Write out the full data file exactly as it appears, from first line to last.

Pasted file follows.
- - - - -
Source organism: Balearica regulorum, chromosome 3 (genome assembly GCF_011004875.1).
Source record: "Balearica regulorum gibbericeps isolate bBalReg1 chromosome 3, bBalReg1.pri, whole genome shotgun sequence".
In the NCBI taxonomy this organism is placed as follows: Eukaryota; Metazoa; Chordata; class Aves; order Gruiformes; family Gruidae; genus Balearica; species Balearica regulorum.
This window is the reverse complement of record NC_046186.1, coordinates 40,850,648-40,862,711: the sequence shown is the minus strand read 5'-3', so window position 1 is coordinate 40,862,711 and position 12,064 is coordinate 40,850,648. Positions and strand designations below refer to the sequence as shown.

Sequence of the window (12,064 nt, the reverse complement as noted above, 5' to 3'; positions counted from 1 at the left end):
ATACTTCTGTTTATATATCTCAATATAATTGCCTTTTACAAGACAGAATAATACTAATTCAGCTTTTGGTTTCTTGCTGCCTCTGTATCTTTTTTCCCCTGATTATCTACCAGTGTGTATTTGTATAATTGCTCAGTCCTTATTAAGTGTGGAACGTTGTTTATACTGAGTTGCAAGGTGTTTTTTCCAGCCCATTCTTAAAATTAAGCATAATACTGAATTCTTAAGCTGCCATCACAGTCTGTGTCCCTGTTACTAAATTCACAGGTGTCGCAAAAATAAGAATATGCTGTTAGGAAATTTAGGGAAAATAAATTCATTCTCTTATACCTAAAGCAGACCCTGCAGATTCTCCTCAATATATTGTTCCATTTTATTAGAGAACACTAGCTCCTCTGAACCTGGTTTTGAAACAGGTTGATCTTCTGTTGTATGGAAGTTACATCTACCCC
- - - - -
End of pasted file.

Source organism: Balearica regulorum, chromosome 3 (genome assembly GCF_011004875.1).
Source record: "Balearica regulorum gibbericeps isolate bBalReg1 chromosome 3, bBalReg1.pri, whole genome shotgun sequence".
In the NCBI taxonomy this organism is placed as follows: Eukaryota; Metazoa; Chordata; class Aves; order Gruiformes; family Gruidae; genus Balearica; species Balearica regulorum.
This window is the reverse complement of record NC_046186.1, coordinates 40,850,648-40,862,711: the sequence shown is the minus strand read 5'-3', so window position 1 is coordinate 40,862,711 and position 12,064 is coordinate 40,850,648. Positions and strand designations below refer to the sequence as shown.

Sequence of the window (12,064 nt, the reverse complement as noted above, 5' to 3'; positions counted from 1 at the left end):
ATACTTCTGTTTATATATCTCAATATAATTGCCTTTTACAAGACAGAATAATACTAATTCAGCTTTTGGTTTCTTGCTGCCTCTGTATCTTTTTTCCCCTGATTATCTACCAGTGTGTATTTGTATAATTGCTCAGTCCTTATTAAGTGTGGAACGTTGTTTATACTGAGTTGCAAGGTGTTTTTTCCAGCCCATTCTTAAAATTAAGCATAATACTGAATTCTTAAGCTGCCATCACAGTCTGTGTCCCTGTTACTAAATTCACAGGTGTCGCAAAAATAAGAATATGCTGTTAGGAAATTTAGGGAAAATAAATTCATTCTCTTATACCTAAAGCAGACCCTGCAGATTCTCCTCAATATATTGTTCCATTTTATTAGAGAACACTAGCTCCTCTGAACCTGGTTTTGAAACAGGTTGATCTTCTGTTGTATGGAAGTTACATCTACCCC